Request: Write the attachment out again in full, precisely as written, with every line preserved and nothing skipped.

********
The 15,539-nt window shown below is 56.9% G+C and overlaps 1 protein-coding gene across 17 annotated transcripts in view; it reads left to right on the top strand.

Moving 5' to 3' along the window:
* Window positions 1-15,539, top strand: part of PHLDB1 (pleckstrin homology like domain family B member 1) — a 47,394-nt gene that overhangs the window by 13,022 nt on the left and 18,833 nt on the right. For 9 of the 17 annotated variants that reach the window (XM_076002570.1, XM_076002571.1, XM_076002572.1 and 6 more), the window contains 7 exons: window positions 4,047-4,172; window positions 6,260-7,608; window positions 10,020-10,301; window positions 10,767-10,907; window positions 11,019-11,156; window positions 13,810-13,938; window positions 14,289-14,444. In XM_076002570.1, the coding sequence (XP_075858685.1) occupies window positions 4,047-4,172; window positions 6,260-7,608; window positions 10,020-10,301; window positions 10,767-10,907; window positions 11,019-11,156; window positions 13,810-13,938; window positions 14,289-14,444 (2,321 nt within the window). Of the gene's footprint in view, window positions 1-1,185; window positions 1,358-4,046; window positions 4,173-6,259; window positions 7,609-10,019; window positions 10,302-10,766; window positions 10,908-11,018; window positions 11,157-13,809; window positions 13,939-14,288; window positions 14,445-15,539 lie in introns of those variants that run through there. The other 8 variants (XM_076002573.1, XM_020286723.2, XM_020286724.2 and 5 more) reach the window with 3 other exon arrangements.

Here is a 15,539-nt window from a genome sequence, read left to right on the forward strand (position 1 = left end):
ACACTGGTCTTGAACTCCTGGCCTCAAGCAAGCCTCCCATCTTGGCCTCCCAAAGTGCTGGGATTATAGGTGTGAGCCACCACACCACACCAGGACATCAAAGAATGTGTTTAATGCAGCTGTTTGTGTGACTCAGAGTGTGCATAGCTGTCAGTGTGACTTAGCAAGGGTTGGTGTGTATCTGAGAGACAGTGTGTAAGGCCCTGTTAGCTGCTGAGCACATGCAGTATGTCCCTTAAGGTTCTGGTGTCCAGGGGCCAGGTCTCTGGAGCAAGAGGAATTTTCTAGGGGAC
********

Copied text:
The 15,539-nt window shown below is 56.9% G+C and overlaps 1 protein-coding gene across 17 annotated transcripts in view; it reads left to right on the top strand.

Moving 5' to 3' along the window:
* Window positions 1-15,539, top strand: part of PHLDB1 (pleckstrin homology like domain family B member 1) — a 47,394-nt gene that overhangs the window by 13,022 nt on the left and 18,833 nt on the right. For 9 of the 17 annotated variants that reach the window (XM_076002570.1, XM_076002571.1, XM_076002572.1 and 6 more), the window contains 7 exons: window positions 4,047-4,172; window positions 6,260-7,608; window positions 10,020-10,301; window positions 10,767-10,907; window positions 11,019-11,156; window positions 13,810-13,938; window positions 14,289-14,444. In XM_076002570.1, the coding sequence (XP_075858685.1) occupies window positions 4,047-4,172; window positions 6,260-7,608; window positions 10,020-10,301; window positions 10,767-10,907; window positions 11,019-11,156; window positions 13,810-13,938; window positions 14,289-14,444 (2,321 nt within the window). Of the gene's footprint in view, window positions 1-1,185; window positions 1,358-4,046; window positions 4,173-6,259; window positions 7,609-10,019; window positions 10,302-10,766; window positions 10,908-11,018; window positions 11,157-13,809; window positions 13,939-14,288; window positions 14,445-15,539 lie in introns of those variants that run through there. The other 8 variants (XM_076002573.1, XM_020286723.2, XM_020286724.2 and 5 more) reach the window with 3 other exon arrangements.

Here is a 15,539-nt window from a genome sequence, read left to right on the forward strand (position 1 = left end):
ACACTGGTCTTGAACTCCTGGCCTCAAGCAAGCCTCCCATCTTGGCCTCCCAAAGTGCTGGGATTATAGGTGTGAGCCACCACACCACACCAGGACATCAAAGAATGTGTTTAATGCAGCTGTTTGTGTGACTCAGAGTGTGCATAGCTGTCAGTGTGACTTAGCAAGGGTTGGTGTGTATCTGAGAGACAGTGTGTAAGGCCCTGTTAGCTGCTGAGCACATGCAGTATGTCCCTTAAGGTTCTGGTGTCCAGGGGCCAGGTCTCTGGAGCAAGAGGAATTTTCTAGGGGAC